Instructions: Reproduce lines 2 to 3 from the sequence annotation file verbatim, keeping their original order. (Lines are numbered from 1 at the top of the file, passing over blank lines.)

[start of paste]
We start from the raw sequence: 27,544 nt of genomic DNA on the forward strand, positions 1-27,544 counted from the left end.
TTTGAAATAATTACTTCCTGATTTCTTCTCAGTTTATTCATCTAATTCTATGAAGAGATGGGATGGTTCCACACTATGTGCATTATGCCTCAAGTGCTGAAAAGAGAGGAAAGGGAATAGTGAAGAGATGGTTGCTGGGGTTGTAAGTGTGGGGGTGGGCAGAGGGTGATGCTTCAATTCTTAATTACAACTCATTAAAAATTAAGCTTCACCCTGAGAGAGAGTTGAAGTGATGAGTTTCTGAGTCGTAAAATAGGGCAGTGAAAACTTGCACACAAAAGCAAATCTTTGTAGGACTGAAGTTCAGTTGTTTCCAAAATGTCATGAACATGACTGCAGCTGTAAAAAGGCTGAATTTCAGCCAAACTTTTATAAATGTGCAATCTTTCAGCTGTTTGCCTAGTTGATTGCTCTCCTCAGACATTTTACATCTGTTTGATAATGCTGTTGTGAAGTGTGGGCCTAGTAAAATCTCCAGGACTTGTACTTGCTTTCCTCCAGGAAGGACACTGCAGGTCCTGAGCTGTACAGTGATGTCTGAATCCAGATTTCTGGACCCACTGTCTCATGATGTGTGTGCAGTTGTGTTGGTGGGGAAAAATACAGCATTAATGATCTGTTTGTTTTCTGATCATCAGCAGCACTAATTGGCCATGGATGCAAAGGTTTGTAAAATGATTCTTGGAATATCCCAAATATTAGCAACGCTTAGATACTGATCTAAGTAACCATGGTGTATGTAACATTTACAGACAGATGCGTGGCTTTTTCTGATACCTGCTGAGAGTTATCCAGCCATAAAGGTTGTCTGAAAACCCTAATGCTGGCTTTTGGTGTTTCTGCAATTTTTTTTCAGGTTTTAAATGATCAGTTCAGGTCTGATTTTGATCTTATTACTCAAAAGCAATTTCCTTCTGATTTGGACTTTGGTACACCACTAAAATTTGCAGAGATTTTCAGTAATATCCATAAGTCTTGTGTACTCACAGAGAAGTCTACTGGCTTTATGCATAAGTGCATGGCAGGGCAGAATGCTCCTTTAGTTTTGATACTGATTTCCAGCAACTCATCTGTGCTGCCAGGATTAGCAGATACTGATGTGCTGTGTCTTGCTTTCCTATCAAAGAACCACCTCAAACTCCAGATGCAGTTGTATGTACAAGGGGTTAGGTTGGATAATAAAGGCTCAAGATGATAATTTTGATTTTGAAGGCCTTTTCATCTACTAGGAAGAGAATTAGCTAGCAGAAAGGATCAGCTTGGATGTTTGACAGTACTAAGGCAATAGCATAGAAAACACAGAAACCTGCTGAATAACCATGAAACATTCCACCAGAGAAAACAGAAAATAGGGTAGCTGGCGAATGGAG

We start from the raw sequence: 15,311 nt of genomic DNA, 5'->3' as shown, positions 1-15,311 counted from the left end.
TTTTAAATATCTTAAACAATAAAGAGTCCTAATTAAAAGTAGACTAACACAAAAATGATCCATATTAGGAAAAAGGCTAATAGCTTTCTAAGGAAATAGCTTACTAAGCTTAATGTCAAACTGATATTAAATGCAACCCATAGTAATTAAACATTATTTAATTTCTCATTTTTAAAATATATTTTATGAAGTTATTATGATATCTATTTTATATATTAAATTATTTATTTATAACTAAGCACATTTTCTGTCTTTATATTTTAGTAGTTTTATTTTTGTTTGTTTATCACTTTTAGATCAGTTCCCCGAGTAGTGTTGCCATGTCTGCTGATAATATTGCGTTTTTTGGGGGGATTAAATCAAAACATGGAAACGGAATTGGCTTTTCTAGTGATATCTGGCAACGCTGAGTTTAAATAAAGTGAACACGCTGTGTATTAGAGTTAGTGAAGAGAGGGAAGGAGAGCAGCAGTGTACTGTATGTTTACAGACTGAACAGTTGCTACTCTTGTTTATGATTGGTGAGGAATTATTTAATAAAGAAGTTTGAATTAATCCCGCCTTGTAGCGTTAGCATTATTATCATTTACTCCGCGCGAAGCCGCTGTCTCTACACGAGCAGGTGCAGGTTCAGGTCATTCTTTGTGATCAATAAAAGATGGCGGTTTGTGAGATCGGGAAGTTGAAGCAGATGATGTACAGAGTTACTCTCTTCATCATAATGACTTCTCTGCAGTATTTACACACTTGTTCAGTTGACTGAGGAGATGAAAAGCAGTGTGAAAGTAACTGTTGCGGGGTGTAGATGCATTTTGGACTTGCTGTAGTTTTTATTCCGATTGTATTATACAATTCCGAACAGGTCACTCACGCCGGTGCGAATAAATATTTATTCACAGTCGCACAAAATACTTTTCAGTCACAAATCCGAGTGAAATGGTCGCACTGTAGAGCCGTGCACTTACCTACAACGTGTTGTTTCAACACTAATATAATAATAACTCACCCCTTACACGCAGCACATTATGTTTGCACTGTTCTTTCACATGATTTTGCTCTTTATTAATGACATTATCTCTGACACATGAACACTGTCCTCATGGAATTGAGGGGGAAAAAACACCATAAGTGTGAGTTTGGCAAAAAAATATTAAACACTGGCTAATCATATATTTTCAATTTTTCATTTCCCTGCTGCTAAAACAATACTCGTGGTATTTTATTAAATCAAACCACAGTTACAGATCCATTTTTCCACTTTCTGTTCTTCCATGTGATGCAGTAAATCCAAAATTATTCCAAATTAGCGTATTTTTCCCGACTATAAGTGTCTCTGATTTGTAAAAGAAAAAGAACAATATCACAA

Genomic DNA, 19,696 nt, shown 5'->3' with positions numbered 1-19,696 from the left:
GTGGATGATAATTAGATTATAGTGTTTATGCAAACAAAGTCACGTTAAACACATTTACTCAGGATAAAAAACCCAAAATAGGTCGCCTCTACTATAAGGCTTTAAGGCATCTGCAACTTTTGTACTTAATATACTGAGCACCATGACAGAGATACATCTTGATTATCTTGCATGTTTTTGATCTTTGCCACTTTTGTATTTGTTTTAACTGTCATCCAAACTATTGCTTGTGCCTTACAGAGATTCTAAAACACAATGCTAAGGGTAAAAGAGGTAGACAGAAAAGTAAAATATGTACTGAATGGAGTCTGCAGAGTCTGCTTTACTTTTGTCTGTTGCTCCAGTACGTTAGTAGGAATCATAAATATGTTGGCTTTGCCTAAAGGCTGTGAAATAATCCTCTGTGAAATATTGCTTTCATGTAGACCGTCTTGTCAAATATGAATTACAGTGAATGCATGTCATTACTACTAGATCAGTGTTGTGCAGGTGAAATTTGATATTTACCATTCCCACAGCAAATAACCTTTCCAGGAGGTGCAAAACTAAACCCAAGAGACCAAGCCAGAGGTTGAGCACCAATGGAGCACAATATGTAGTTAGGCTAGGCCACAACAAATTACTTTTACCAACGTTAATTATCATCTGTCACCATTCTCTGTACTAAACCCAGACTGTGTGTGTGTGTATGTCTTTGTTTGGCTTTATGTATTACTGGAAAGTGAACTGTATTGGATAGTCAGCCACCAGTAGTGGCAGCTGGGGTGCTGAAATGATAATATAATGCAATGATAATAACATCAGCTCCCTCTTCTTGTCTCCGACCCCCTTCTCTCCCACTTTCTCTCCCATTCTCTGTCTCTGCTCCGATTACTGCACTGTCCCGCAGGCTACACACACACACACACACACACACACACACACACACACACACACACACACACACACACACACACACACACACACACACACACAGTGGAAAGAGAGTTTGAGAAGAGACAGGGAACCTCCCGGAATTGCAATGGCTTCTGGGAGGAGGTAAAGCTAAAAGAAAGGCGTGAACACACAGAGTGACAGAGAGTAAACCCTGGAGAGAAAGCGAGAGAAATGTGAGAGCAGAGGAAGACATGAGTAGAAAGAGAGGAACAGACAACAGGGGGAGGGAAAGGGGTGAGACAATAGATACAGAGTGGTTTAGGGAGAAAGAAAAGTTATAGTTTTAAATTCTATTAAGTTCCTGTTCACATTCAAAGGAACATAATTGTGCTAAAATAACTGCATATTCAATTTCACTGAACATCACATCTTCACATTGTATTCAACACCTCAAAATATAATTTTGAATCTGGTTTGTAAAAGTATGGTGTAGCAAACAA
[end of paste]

TTTGAAATAATTACTTCCTGATTTCTTCTCAGTTTATTCATCTAATTCTATGAAGAGATGGGATGGTTCCACACTATGTGCATTATGCCTCAAGTGCTGAAAAGAGAGGAAAGGGAATAGTGAAGAGATGGTTGCTGGGGTTGTAAGTGTGGGGGTGGGCAGAGGGTGATGCTTCAATTCTTAATTACAACTCATTAAAAATTAAGCTTCACCCTGAGAGAGAGTTGAAGTGATGAGTTTCTGAGTCGTAAAATAGGGCAGTGAAAACTTGCACACAAAAGCAAATCTTTGTAGGACTGAAGTTCAGTTGTTTCCAAAATGTCATGAACATGACTGCAGCTGTAAAAAGGCTGAATTTCAGCCAAACTTTTATAAATGTGCAATCTTTCAGCTGTTTGCCTAGTTGATTGCTCTCCTCAGACATTTTACATCTGTTTGATAATGCTGTTGTGAAGTGTGGGCCTAGTAAAATCTCCAGGACTTGTACTTGCTTTCCTCCAGGAAGGACACTGCAGGTCCTGAGCTGTACAGTGATGTCTGAATCCAGATTTCTGGACCCACTGTCTCATGATGTGTGTGCAGTTGTGTTGGTGGGGAAAAATACAGCATTAATGATCTGTTTGTTTTCTGATCATCAGCAGCACTAATTGGCCATGGATGCAAAGGTTTGTAAAATGATTCTTGGAATATCCCAAATATTAGCAACGCTTAGATACTGATCTAAGTAACCATGGTGTATGTAACATTTACAGACAGATGCGTGGCTTTTTCTGATACCTGCTGAGAGTTATCCAGCCATAAAGGTTGTCTGAAAACCCTAATGCTGGCTTTTGGTGTTTCTGCAATTTTTTTTCAGGTTTTAAATGATCAGTTCAGGTCTGATTTTGATCTTATTACTCAAAAGCAATTTCCTTCTGATTTGGACTTTGGTACACCACTAAAATTTGCAGAGATTTTCAGTAATATCCATAAGTCTTGTGTACTCACAGAGAAGTCTACTGGCTTTATGCATAAGTGCATGGCAGGGCAGAATGCTCCTTTAGTTTTGATACTGATTTCCAGCAACTCATCTGTGCTGCCAGGATTAGCAGATACTGATGTGCTGTGTCTTGCTTTCCTATCAAAGAACCACCTCAAACTCCAGATGCAGTTGTATGTACAAGGGGTTAGGTTGGATAATAAAGGCTCAAGATGATAATTTTGATTTTGAAGGCCTTTTCATCTACTAGGAAGAGAATTAGCTAGCAGAAAGGATCAGCTTGGATGTTTGACAGTACTAAGGCAATAGCATAGAAAACACAGAAACCTGCTGAATAACCATGAAACATTCCACCAGAGAAAACAGAAAATAGGGTAGCTGGCGAATGGAG

We start from the raw sequence: 15,311 nt of genomic DNA, 5'->3' as shown, positions 1-15,311 counted from the left end.